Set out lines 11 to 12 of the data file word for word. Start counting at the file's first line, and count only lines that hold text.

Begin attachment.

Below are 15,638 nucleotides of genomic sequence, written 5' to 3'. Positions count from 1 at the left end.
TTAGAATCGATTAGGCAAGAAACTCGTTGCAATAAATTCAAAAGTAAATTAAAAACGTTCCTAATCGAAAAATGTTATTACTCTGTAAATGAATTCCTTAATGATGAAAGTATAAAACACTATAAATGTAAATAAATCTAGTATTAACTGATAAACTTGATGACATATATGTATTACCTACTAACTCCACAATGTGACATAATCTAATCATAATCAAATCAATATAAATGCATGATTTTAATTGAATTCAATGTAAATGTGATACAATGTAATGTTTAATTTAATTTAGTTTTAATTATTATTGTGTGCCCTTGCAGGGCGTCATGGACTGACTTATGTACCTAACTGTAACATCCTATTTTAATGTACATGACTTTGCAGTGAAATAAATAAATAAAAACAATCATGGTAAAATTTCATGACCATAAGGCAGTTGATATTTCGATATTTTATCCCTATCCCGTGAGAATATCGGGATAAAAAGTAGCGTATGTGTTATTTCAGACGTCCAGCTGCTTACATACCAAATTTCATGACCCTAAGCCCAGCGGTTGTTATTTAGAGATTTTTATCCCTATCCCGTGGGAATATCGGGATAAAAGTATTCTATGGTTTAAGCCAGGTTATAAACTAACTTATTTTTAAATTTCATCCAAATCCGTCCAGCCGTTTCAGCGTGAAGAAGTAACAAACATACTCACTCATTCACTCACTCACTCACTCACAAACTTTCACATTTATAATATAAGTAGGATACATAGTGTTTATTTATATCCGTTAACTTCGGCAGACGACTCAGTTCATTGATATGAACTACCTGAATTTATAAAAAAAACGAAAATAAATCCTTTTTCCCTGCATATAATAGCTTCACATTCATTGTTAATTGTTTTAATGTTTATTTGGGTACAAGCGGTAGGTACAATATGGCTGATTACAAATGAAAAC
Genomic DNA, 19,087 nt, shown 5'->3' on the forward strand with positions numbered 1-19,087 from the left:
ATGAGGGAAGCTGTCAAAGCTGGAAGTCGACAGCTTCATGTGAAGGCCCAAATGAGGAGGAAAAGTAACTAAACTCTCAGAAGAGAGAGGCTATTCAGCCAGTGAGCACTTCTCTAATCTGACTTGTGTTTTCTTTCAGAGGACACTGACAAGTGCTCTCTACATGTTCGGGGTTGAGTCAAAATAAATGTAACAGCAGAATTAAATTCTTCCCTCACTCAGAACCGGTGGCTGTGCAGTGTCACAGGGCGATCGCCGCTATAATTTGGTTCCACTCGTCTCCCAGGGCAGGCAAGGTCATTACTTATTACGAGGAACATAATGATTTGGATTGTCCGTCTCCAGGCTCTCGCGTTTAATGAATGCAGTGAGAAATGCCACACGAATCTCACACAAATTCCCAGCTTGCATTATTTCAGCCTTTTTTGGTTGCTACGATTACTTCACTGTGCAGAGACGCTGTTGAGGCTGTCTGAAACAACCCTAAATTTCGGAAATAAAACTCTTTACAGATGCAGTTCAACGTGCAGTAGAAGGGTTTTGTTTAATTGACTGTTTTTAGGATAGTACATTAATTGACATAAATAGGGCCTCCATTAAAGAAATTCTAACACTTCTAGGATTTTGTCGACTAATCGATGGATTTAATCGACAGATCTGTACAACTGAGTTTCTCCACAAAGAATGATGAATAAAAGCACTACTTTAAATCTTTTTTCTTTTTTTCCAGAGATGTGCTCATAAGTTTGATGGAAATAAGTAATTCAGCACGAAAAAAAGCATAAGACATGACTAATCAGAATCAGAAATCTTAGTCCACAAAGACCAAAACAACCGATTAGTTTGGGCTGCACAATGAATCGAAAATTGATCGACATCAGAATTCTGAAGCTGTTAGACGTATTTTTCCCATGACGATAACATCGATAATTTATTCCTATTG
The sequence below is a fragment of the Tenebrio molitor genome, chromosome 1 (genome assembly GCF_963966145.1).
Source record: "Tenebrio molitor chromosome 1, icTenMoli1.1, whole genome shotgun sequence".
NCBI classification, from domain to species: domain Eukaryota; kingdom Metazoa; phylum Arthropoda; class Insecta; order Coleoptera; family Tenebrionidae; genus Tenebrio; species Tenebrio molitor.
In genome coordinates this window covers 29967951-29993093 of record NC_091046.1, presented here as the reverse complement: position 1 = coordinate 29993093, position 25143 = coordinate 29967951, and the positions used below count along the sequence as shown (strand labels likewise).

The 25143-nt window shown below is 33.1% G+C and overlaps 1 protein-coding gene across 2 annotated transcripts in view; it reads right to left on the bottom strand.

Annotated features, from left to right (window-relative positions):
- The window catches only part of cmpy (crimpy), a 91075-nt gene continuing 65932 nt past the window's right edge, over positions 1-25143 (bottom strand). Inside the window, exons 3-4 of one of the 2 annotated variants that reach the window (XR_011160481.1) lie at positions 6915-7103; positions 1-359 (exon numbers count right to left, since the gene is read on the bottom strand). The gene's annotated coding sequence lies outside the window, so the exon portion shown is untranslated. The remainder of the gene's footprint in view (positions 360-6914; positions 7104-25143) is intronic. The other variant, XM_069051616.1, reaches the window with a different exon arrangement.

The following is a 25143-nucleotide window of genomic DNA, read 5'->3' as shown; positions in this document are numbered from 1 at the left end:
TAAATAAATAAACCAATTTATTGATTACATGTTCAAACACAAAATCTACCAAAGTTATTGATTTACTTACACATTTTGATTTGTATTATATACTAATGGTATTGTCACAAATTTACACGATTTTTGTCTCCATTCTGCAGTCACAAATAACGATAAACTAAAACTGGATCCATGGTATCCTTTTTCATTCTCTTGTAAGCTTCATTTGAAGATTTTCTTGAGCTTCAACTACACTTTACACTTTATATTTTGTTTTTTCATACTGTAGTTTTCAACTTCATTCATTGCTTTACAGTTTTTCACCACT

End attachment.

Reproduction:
- The window catches only part of cmpy (crimpy), a 91075-nt gene continuing 65932 nt past the window's right edge, over positions 1-25143 (bottom strand). Inside the window, exons 3-4 of one of the 2 annotated variants that reach the window (XR_011160481.1) lie at positions 6915-7103; positions 1-359 (exon numbers count right to left, since the gene is read on the bottom strand). The gene's annotated coding sequence lies outside the window, so the exon portion shown is untranslated. The remainder of the gene's footprint in view (positions 360-6914; positions 7104-25143) is intronic. The other variant, XM_069051616.1, reaches the window with a different exon arrangement.

The following is a 25143-nucleotide window of genomic DNA, read 5'->3' as shown; positions in this document are numbered from 1 at the left end: